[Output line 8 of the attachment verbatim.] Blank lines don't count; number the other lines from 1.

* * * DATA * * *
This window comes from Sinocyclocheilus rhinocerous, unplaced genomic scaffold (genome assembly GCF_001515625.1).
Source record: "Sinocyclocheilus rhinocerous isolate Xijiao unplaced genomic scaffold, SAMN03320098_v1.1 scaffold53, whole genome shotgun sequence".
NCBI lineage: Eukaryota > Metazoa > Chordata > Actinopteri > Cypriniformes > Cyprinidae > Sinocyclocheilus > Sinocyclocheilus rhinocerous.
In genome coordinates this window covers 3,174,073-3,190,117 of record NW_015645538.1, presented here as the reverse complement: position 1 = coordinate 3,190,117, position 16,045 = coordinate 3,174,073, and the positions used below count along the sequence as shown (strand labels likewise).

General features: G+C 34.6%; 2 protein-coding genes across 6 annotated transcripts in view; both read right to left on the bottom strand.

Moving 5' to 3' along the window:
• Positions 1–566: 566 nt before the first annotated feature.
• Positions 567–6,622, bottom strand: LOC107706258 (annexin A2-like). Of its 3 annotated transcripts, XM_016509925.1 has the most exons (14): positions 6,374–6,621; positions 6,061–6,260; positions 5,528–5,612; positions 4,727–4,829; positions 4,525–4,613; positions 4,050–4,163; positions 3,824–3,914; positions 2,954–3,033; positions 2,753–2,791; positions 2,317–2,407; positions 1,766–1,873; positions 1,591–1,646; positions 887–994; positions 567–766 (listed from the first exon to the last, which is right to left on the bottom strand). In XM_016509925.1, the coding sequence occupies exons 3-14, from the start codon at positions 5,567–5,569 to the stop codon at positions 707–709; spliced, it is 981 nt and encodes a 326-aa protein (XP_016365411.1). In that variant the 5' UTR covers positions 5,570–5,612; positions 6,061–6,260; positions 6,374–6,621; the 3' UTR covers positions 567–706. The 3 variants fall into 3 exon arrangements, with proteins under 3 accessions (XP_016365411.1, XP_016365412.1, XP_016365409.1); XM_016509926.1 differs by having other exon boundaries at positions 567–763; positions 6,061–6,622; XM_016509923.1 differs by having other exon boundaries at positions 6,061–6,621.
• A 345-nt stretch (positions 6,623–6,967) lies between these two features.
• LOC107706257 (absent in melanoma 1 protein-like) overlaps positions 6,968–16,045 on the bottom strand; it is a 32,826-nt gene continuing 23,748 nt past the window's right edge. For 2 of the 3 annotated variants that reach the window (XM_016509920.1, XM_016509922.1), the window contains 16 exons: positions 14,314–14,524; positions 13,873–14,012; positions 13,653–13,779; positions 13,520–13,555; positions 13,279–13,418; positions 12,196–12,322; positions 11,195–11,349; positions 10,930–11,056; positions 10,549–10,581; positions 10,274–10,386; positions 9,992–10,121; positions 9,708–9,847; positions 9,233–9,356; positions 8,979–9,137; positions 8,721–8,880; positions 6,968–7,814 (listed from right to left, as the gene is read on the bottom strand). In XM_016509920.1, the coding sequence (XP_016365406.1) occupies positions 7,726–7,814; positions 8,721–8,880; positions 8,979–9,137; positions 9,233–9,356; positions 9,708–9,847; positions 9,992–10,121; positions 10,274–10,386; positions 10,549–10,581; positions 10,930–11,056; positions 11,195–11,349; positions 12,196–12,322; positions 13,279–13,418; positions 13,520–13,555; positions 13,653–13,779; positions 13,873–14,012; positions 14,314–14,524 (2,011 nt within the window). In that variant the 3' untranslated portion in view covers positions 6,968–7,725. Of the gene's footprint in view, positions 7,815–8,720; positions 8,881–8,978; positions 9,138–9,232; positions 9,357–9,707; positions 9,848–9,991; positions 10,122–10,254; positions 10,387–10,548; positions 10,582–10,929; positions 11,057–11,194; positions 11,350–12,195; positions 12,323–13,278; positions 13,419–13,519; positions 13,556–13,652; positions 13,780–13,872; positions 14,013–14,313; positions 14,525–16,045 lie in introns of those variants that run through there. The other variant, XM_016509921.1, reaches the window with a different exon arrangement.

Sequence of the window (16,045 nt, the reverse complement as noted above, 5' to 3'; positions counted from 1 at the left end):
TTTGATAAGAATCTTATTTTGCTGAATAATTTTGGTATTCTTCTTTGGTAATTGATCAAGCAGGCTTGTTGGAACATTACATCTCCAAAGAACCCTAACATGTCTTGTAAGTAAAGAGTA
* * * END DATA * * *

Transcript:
• Positions 567–6,622, bottom strand: LOC107706258 (annexin A2-like). Of its 3 annotated transcripts, XM_016509925.1 has the most exons (14): positions 6,374–6,621; positions 6,061–6,260; positions 5,528–5,612; positions 4,727–4,829; positions 4,525–4,613; positions 4,050–4,163; positions 3,824–3,914; positions 2,954–3,033; positions 2,753–2,791; positions 2,317–2,407; positions 1,766–1,873; positions 1,591–1,646; positions 887–994; positions 567–766 (listed from the first exon to the last, which is right to left on the bottom strand). In XM_016509925.1, the coding sequence occupies exons 3-14, from the start codon at positions 5,567–5,569 to the stop codon at positions 707–709; spliced, it is 981 nt and encodes a 326-aa protein (XP_016365411.1). In that variant the 5' UTR covers positions 5,570–5,612; positions 6,061–6,260; positions 6,374–6,621; the 3' UTR covers positions 567–706. The 3 variants fall into 3 exon arrangements, with proteins under 3 accessions (XP_016365411.1, XP_016365412.1, XP_016365409.1); XM_016509926.1 differs by having other exon boundaries at positions 567–763; positions 6,061–6,622; XM_016509923.1 differs by having other exon boundaries at positions 6,061–6,621.